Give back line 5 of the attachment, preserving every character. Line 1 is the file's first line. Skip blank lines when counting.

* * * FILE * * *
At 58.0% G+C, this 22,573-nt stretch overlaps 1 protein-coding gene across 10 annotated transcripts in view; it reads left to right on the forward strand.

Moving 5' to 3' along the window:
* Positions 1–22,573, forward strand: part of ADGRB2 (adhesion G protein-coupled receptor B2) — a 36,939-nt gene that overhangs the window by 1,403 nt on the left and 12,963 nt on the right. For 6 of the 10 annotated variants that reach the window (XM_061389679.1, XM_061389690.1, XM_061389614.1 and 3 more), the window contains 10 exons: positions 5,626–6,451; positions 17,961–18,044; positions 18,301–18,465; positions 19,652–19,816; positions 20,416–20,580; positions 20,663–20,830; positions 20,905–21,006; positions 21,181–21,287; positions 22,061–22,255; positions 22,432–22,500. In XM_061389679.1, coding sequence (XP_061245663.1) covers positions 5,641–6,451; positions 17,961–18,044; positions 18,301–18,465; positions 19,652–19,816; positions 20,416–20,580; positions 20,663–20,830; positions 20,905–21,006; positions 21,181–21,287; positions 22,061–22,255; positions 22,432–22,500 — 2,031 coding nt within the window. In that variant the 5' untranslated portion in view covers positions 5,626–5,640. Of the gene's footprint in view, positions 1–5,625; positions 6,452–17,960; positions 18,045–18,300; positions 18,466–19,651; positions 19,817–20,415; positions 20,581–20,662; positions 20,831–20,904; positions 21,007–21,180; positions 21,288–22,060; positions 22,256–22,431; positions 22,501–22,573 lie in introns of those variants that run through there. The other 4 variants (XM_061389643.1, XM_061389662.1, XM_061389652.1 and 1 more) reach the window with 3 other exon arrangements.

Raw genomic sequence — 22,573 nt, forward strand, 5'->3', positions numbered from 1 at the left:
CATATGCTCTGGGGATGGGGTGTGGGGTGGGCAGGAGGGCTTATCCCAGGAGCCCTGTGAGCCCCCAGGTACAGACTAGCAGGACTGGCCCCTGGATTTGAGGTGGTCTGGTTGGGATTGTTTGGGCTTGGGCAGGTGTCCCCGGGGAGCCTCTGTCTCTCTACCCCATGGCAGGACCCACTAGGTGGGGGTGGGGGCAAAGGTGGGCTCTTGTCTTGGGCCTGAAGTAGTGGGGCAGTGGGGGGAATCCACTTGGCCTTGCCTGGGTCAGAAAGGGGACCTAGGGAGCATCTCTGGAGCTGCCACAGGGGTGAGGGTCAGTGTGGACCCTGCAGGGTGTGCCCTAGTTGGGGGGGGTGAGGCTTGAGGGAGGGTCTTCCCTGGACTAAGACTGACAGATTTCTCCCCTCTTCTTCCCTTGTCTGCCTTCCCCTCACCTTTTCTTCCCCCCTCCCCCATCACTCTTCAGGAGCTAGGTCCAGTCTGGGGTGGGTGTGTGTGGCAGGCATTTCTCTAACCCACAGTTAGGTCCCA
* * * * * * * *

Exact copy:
CATATGCTCTGGGGATGGGGTGTGGGGTGGGCAGGAGGGCTTATCCCAGGAGCCCTGTGAGCCCCCAGGTACAGACTAGCAGGACTGGCCCCTGGATTTGAGGTGGTCTGGTTGGGATTGTTTGGGCTTGGGCAGGTGTCCCCGGGGAGCCTCTGTCTCTCTACCCCATGGCAGGACCCACTAGGTGGGGGTGGGGGCAAAGGTGGGCTCTTGTCTTGGGCCTGAAGTAGTGGGGCAGTGGGGGGAATCCACTTGGCCTTGCCTGGGTCAGAAAGGGGACCTAGGGAGCATCTCTGGAGCTGCCACAGGGGTGAGGGTCAGTGTGGACCCTGCAGGGTGTGCCCTAGTTGGGGGGGGTGAGGCTTGAGGGAGGGTCTTCCCTGGACTAAGACTGACAGATTTCTCCCCTCTTCTTCCCTTGTCTGCCTTCCCCTCACCTTTTCTTCCCCCCTCCCCCATCACTCTTCAGGAGCTAGGTCCAGTCTGGGGTGGGTGTGTGTGGCAGGCATTTCTCTAACCCACAGTTAGGTCCCA